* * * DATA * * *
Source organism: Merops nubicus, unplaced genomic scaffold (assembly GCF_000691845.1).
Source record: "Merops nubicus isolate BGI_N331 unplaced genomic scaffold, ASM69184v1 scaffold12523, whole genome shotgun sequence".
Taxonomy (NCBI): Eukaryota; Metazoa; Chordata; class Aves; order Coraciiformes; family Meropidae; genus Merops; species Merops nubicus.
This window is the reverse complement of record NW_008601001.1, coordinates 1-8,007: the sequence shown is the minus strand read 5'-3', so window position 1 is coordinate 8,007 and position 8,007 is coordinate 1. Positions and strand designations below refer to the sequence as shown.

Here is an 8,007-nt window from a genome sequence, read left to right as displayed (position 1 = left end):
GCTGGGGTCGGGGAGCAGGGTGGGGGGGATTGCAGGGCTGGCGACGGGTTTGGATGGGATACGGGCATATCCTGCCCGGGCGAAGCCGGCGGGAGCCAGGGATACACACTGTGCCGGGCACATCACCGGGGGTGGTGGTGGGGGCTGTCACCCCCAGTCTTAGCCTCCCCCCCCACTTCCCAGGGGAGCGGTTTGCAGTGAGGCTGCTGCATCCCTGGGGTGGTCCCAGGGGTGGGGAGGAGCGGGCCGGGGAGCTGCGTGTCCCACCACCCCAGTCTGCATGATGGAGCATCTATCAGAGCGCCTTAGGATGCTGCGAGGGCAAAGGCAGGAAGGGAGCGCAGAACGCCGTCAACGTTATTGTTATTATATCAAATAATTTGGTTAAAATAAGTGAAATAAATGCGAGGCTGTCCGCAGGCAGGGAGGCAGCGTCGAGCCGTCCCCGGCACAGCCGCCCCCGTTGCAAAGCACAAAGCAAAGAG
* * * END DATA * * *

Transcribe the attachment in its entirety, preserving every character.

Source organism: Merops nubicus, unplaced genomic scaffold (assembly GCF_000691845.1).
Source record: "Merops nubicus isolate BGI_N331 unplaced genomic scaffold, ASM69184v1 scaffold12523, whole genome shotgun sequence".
Taxonomy (NCBI): Eukaryota; Metazoa; Chordata; class Aves; order Coraciiformes; family Meropidae; genus Merops; species Merops nubicus.
This window is the reverse complement of record NW_008601001.1, coordinates 1-8,007: the sequence shown is the minus strand read 5'-3', so window position 1 is coordinate 8,007 and position 8,007 is coordinate 1. Positions and strand designations below refer to the sequence as shown.

Here is an 8,007-nt window from a genome sequence, read left to right as displayed (position 1 = left end):
GCTGGGGTCGGGGAGCAGGGTGGGGGGGATTGCAGGGCTGGCGACGGGTTTGGATGGGATACGGGCATATCCTGCCCGGGCGAAGCCGGCGGGAGCCAGGGATACACACTGTGCCGGGCACATCACCGGGGGTGGTGGTGGGGGCTGTCACCCCCAGTCTTAGCCTCCCCCCCCACTTCCCAGGGGAGCGGTTTGCAGTGAGGCTGCTGCATCCCTGGGGTGGTCCCAGGGGTGGGGAGGAGCGGGCCGGGGAGCTGCGTGTCCCACCACCCCAGTCTGCATGATGGAGCATCTATCAGAGCGCCTTAGGATGCTGCGAGGGCAAAGGCAGGAAGGGAGCGCAGAACGCCGTCAACGTTATTGTTATTATATCAAATAATTTGGTTAAAATAAGTGAAATAAATGCGAGGCTGTCCGCAGGCAGGGAGGCAGCGTCGAGCCGTCCCCGGCACAGCCGCCCCCGTTGCAAAGCACAAAGCAAAGAG